Lost in the gym 

After dropping out of college twice, this letter writer is struggling with a traineeship at a gym. 

You know what to do, says our elder: find something and stick to it.


Dear EWC

Hello 🙂 I’ve recently dropped out of two colleges in the UK due to not being able to fit in or interact with anyone and found a traineeship at a gym. I feel like I should be happy since I only have to go in 12 hours a week and can focus on getting fitter myself, but I’m just not happy. I have to ”observe” a lot which is super awkward and I feel like I’m the one being “observed” and judged by everyone there. I guess I feel kind of lost? I can see myself doing a career like this apart from the fact that I find it hard to talk to people, but I also feel like I’m not meant to do it – I’m not 100 percent passionate about it. I don’t really have any passions though and I don’t know where to go after this traineeship. I want to go back to college but I don’t know what to study or what to make of my life. I know everyone probably goes through this and is told to try out new things/hobbies or just stick with one option and see where it leads, but I feel like I don’t even have interests or even the confidence to do that. Thanks for any advice in advance 🙂


ConstanceF replies

You know, it seems you do know the answer to your own question. You state it in your second paragraph, second to last sentence. The key is just to choose something and stick with it.

Since you said you’ve dropped out of two colleges, I am going to assume that you are around the age of 20, or thereabouts. At your age, unless one is committed to becoming a doctor or something that requires mega schooling, there is nothing wrong with simply being a dilettante: checking out whatever interests you for as long as it interests you.

That being said, however, I will also tell you that time flies by in the big scheme of things and by failing to stick with anything until you become passionate about it, you will also fail to prepare yourself for a steady course. Meaning that things will happen around you and to you, and some of what happens will not be to your liking.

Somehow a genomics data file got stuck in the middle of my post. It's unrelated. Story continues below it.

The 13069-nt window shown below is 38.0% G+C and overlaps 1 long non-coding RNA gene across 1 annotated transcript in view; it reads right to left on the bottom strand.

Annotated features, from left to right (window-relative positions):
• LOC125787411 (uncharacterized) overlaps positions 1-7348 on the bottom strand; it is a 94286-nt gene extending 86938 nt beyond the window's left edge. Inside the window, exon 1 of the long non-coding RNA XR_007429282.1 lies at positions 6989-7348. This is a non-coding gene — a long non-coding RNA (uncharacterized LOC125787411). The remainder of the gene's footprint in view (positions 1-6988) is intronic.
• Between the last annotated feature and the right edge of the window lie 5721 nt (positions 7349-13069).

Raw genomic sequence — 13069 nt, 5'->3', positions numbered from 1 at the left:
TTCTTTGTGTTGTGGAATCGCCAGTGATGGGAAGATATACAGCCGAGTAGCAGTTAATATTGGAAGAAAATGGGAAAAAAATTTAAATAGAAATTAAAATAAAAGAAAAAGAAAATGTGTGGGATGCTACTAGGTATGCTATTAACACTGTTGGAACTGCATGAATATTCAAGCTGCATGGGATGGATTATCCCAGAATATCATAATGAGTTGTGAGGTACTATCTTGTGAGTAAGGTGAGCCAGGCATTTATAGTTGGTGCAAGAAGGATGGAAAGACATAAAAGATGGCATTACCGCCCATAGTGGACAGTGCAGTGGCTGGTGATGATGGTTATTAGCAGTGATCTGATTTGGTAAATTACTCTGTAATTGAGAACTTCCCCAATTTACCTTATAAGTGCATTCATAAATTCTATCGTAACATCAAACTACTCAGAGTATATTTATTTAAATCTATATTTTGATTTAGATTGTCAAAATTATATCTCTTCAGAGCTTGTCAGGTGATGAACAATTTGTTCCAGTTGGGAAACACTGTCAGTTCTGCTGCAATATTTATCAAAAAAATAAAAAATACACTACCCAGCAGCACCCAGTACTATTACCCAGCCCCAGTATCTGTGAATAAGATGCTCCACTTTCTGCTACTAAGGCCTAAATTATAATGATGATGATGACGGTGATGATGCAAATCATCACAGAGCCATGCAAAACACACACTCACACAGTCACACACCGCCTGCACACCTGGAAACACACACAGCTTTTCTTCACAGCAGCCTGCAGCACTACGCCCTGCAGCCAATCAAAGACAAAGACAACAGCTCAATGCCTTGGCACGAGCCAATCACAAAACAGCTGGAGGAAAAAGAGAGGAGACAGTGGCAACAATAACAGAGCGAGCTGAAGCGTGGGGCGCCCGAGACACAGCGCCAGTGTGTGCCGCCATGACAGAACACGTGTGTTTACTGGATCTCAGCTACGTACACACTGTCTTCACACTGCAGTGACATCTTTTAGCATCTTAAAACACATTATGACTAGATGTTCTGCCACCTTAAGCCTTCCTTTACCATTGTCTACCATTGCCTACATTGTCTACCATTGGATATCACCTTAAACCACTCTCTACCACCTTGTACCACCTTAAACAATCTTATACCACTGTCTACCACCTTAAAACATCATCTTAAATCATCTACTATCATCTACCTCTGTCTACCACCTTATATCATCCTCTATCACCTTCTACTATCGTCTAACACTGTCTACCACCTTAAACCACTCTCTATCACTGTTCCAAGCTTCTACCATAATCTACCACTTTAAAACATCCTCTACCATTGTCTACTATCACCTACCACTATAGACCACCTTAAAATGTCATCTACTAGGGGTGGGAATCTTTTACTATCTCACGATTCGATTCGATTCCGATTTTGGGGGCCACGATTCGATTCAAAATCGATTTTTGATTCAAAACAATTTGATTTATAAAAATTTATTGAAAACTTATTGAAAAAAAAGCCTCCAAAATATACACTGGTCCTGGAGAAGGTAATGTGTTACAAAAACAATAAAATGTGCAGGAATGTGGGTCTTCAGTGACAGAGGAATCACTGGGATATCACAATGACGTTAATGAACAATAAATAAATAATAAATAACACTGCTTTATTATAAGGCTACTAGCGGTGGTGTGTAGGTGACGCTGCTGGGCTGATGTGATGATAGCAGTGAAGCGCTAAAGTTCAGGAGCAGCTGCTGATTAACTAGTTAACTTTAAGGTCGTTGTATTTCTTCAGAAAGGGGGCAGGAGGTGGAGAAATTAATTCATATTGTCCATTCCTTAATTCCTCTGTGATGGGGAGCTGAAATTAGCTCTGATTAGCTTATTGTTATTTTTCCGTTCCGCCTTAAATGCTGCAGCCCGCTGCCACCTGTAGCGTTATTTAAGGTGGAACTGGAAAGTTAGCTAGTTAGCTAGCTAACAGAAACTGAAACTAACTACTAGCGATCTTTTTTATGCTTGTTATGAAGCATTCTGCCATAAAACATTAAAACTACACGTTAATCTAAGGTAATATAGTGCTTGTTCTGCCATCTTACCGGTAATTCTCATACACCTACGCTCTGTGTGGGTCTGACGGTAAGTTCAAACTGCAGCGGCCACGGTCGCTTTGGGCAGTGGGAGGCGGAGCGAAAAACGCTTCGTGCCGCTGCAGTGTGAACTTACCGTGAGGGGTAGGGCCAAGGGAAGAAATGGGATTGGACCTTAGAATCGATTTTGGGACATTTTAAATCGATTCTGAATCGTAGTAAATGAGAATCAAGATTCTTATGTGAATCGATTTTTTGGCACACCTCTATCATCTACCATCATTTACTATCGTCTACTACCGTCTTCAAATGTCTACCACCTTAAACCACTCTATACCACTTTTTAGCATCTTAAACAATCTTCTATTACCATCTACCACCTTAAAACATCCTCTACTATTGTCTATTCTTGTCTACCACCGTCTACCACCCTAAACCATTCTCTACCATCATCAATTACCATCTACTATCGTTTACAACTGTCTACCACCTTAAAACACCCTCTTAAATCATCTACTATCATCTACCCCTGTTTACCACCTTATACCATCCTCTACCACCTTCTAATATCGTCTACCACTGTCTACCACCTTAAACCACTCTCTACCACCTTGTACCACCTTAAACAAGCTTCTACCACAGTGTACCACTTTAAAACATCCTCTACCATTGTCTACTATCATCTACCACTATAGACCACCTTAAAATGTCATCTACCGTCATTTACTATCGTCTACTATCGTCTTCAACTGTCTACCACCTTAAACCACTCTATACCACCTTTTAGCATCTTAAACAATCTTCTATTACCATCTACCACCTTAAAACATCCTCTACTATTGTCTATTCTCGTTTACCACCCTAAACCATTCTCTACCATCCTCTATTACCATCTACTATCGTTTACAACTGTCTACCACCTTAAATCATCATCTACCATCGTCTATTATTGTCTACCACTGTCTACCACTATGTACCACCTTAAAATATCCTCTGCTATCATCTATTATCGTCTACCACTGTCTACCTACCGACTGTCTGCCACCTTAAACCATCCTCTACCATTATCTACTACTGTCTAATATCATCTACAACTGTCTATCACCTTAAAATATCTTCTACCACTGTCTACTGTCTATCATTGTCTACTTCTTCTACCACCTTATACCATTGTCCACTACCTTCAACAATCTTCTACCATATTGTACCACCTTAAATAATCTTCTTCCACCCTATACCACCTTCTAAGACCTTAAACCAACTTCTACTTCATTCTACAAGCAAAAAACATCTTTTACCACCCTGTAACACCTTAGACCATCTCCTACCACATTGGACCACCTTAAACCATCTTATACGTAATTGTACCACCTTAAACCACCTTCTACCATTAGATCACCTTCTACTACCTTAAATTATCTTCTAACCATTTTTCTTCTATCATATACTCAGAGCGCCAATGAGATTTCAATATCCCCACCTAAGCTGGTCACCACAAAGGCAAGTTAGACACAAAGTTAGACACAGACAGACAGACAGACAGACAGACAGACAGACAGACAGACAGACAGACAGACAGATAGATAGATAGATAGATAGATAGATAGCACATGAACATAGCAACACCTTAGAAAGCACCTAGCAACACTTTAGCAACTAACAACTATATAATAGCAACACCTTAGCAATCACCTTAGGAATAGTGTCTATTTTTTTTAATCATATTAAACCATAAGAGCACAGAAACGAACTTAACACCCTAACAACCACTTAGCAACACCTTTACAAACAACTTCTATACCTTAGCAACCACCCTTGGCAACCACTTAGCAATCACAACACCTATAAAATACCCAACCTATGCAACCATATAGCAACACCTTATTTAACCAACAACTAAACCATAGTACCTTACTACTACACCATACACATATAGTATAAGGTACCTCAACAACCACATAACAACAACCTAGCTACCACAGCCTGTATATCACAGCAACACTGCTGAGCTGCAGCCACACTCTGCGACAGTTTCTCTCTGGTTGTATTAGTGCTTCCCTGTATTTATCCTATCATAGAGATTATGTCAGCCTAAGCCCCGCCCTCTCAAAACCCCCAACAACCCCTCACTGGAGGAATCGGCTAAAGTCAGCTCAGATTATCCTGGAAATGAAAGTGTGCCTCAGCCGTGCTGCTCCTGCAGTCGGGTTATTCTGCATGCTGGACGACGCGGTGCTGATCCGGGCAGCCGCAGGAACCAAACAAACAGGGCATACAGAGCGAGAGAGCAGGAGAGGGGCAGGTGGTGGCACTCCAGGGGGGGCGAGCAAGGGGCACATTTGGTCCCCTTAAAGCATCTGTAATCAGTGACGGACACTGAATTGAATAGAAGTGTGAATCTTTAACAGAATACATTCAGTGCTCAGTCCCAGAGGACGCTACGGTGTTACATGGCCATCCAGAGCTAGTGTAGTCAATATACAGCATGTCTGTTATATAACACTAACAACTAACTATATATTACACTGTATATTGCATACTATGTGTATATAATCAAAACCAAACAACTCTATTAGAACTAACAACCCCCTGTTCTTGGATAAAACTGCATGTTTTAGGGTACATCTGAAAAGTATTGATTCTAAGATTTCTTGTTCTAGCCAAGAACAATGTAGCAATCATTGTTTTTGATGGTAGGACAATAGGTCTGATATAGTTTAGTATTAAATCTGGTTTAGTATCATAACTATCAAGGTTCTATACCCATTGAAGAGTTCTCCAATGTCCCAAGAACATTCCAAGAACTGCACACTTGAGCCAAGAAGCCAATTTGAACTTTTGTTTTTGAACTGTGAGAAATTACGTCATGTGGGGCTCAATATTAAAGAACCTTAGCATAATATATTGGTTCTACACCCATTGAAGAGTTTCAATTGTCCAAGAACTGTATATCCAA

To clarify, let me tell you a bit about my career/school trajectory. I was on college track, but having graduated early from high school at age 17, I couldn’t find a job and was bored. I met a guy. We moved in together. My parents weren’t happy and would no longer help me with college. I tried to work and go to school, but it was too much. For the next 40 years I did admin work, hating every minute of it. I knew more about the business of over half the people I worked for, yet I was paid maybe 10 percent of what they earned. Why? Because I didn’t get my degree. Now in my 60s, I don’t stand a snowball’s chance in hell of getting a good job with adequate wages. There’s more to the story, but it boils down to not going to college is one of the biggest errors in judgment I made. (I do have a degree now, but it’s only an Associate’s and still looked down upon).

My advice to you is to go back to college, complete all of your general education requirements and intersperse them with elective courses until you find something you enjoy. Put yourself out there and make some friends. My friend’s dad used to tell us that the main point of college isn’t the knowledge you gain, it’s the connections. Make some.

Same goes for if you decide to stay at the gym. Make some friends and really work at being the best gym rat you can be. And BTW, no one is going to get fitter working 12 hours a week at anything. When you’re working, you’re working. You need to work out if you want to change your body. And trust me, the gym job will be there now, during and after college. Get college done. You’ll thank yourself later.

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